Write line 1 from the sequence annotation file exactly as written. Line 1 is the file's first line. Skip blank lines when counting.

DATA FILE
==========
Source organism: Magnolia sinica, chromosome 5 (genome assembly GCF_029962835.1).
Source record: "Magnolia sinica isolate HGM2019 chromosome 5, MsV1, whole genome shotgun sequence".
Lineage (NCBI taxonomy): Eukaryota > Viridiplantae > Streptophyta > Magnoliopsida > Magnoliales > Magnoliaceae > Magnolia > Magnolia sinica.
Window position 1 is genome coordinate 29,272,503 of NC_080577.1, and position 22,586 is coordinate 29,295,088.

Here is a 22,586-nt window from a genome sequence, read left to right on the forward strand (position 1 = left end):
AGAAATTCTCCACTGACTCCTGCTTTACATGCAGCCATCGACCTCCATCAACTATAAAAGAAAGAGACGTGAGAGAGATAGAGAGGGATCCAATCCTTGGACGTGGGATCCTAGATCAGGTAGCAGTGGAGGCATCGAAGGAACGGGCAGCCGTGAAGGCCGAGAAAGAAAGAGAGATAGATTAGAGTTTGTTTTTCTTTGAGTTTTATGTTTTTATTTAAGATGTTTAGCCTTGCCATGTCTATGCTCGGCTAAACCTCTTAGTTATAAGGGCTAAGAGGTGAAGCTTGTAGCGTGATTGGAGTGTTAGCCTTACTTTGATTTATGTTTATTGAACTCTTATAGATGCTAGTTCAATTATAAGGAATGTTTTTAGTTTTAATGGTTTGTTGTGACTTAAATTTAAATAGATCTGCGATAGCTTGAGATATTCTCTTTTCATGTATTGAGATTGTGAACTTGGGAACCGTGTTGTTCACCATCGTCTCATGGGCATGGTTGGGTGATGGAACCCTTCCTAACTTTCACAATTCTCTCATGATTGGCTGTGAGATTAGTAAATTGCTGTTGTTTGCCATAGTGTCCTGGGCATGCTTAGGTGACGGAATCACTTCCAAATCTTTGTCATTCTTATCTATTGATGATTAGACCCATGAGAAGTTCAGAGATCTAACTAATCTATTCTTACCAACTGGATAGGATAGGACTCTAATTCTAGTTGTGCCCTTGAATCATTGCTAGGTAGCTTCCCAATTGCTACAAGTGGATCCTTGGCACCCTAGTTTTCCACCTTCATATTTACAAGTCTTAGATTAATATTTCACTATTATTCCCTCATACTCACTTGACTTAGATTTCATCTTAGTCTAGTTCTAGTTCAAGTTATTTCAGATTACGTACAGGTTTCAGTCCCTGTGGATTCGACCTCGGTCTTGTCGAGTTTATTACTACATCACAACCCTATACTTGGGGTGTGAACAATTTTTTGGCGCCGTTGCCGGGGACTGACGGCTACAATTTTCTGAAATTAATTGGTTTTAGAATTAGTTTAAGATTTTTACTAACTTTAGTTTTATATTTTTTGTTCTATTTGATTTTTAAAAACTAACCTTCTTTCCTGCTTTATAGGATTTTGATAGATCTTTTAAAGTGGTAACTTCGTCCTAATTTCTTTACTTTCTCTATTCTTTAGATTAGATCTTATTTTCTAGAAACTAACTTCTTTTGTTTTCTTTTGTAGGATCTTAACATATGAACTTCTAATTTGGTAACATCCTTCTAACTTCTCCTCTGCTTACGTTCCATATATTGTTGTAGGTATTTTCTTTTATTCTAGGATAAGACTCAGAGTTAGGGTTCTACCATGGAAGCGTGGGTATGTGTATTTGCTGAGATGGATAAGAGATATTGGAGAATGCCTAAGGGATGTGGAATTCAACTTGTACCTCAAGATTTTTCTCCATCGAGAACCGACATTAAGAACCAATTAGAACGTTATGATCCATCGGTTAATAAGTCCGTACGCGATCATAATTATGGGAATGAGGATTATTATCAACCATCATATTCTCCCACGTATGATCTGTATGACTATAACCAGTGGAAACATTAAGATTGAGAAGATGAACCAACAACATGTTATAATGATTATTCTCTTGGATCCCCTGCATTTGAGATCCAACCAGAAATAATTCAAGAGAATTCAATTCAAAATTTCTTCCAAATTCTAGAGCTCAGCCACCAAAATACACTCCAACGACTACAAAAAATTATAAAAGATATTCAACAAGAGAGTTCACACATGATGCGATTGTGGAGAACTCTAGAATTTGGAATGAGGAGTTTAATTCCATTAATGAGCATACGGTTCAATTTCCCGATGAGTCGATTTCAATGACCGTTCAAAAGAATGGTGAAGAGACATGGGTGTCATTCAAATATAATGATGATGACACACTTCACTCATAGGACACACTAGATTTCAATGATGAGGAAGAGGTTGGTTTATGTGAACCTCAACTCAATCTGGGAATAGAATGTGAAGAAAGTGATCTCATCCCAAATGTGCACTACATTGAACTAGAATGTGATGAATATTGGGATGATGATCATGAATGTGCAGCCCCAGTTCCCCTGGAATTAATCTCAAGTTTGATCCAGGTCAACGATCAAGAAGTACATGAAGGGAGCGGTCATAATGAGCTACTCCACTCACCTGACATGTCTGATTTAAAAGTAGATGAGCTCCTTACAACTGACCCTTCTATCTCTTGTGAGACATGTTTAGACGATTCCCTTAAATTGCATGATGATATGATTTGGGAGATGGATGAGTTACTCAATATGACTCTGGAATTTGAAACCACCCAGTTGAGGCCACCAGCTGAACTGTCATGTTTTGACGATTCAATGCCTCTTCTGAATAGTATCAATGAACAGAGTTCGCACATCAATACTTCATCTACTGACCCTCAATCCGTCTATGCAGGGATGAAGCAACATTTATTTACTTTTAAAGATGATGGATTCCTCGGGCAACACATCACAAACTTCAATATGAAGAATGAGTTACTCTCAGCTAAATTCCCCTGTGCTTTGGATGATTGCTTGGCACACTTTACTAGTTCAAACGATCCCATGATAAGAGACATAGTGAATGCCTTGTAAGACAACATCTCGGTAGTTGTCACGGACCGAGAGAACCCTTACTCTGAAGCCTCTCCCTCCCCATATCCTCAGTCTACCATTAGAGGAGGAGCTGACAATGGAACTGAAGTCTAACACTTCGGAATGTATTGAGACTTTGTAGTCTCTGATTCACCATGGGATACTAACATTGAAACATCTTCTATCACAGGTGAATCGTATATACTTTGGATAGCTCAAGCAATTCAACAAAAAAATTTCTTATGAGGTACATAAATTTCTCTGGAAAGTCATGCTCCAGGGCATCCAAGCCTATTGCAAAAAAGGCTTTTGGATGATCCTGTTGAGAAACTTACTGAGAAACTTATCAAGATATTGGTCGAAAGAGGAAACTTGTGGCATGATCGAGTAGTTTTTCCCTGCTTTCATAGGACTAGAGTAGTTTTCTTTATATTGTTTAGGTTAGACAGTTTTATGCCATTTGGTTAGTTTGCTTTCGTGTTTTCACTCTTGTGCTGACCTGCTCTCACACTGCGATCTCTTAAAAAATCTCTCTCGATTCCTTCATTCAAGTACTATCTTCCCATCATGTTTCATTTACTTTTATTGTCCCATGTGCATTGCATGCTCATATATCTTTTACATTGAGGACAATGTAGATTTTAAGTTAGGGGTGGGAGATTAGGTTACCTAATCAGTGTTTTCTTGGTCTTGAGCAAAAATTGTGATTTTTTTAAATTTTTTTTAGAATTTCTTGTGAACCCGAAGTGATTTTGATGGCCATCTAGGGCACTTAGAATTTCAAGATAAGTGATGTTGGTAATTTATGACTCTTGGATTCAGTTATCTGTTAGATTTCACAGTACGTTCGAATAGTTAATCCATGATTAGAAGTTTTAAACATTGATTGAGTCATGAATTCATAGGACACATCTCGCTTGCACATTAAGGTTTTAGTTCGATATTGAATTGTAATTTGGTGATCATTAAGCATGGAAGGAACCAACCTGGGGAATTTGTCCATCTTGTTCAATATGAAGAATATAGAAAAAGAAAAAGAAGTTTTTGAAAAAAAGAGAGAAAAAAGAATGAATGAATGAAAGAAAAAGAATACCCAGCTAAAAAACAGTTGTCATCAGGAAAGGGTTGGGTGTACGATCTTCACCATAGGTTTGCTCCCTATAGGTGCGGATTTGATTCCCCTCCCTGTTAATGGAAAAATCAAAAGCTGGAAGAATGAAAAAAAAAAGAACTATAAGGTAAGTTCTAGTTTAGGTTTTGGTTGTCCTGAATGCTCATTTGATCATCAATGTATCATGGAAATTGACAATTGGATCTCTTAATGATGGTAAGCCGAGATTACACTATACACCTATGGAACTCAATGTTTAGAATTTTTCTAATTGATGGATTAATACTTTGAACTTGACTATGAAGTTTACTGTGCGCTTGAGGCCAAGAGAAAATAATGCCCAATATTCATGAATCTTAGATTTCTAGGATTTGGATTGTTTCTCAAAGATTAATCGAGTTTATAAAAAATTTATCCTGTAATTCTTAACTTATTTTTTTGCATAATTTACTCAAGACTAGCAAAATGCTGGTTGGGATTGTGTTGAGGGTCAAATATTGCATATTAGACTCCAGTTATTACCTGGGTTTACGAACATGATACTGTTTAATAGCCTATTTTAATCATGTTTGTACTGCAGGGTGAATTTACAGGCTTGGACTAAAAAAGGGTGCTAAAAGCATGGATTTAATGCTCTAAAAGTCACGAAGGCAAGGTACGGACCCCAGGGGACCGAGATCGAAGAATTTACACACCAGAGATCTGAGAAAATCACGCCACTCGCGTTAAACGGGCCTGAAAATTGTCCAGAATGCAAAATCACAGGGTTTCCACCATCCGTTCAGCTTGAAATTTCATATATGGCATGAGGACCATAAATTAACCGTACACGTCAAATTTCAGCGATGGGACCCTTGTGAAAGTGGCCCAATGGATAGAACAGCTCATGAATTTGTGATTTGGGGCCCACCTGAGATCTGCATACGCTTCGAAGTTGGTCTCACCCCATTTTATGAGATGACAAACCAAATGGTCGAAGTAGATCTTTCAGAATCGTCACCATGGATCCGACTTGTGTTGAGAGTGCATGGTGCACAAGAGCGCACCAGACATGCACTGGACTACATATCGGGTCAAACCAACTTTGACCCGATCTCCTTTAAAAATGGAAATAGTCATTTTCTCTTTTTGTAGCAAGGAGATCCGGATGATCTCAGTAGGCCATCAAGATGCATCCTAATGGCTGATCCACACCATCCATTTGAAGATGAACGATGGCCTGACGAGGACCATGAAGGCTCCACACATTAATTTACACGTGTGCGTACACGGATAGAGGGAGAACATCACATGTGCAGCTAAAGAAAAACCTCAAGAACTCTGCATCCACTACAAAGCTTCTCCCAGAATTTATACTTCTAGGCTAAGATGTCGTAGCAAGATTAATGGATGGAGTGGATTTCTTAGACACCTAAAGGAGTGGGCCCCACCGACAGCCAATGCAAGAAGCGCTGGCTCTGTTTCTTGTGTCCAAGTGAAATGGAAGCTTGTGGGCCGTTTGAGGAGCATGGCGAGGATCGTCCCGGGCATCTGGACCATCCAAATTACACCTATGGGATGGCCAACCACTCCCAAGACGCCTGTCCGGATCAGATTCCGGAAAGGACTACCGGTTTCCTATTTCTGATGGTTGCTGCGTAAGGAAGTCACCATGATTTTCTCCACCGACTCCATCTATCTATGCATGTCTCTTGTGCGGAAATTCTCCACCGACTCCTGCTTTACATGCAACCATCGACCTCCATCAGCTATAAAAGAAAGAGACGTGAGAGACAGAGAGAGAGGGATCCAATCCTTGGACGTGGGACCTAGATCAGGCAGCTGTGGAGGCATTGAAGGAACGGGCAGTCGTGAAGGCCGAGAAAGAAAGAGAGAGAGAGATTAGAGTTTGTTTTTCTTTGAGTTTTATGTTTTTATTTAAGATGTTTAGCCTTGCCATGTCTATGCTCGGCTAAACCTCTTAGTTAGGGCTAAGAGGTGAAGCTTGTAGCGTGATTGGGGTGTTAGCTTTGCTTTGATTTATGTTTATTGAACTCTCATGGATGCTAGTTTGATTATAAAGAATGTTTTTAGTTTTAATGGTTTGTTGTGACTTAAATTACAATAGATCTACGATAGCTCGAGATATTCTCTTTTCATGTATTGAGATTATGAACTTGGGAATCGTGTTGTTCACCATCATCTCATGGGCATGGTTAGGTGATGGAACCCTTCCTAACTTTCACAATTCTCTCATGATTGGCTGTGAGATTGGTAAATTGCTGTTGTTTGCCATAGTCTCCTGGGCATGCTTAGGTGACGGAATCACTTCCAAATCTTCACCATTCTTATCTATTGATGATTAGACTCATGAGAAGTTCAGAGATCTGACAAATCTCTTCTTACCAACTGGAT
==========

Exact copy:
Source organism: Magnolia sinica, chromosome 5 (genome assembly GCF_029962835.1).